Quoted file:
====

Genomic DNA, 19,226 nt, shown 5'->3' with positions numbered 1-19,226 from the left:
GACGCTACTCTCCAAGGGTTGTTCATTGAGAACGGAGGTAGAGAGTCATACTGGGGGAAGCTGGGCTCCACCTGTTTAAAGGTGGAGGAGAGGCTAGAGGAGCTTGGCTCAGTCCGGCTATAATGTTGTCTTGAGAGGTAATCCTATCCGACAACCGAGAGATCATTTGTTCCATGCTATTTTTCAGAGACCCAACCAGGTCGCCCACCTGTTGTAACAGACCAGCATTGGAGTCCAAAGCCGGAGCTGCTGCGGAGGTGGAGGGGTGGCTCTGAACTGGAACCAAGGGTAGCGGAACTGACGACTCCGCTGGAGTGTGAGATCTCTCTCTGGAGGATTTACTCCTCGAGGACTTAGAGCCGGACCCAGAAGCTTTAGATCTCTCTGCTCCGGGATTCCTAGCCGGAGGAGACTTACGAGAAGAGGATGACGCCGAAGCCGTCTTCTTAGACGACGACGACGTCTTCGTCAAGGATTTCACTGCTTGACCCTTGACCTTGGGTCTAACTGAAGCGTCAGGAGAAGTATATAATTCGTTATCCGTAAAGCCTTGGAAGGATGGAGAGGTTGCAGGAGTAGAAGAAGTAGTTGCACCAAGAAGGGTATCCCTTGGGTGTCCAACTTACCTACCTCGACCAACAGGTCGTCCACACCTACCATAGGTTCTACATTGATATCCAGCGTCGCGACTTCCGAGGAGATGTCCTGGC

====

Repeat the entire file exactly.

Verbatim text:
Genomic DNA, 19,226 nt, shown 5'->3' with positions numbered 1-19,226 from the left:
GACGCTACTCTCCAAGGGTTGTTCATTGAGAACGGAGGTAGAGAGTCATACTGGGGGAAGCTGGGCTCCACCTGTTTAAAGGTGGAGGAGAGGCTAGAGGAGCTTGGCTCAGTCCGGCTATAATGTTGTCTTGAGAGGTAATCCTATCCGACAACCGAGAGATCATTTGTTCCATGCTATTTTTCAGAGACCCAACCAGGTCGCCCACCTGTTGTAACAGACCAGCATTGGAGTCCAAAGCCGGAGCTGCTGCGGAGGTGGAGGGGTGGCTCTGAACTGGAACCAAGGGTAGCGGAACTGACGACTCCGCTGGAGTGTGAGATCTCTCTCTGGAGGATTTACTCCTCGAGGACTTAGAGCCGGACCCAGAAGCTTTAGATCTCTCTGCTCCGGGATTCCTAGCCGGAGGAGACTTACGAGAAGAGGATGACGCCGAAGCCGTCTTCTTAGACGACGACGACGTCTTCGTCAAGGATTTCACTGCTTGACCCTTGACCTTGGGTCTAACTGAAGCGTCAGGAGAAGTATATAATTCGTTATCCGTAAAGCCTTGGAAGGATGGAGAGGTTGCAGGAGTAGAAGAAGTAGTTGCACCAAGAAGGGTATCCCTTGGGTGTCCAACTTACCTACCTCGACCAACAGGTCGTCCACACCTACCATAGGTTCTACATTGATATCCAGCGTCGCGACTTCCGAGGAGATGTCCTGGC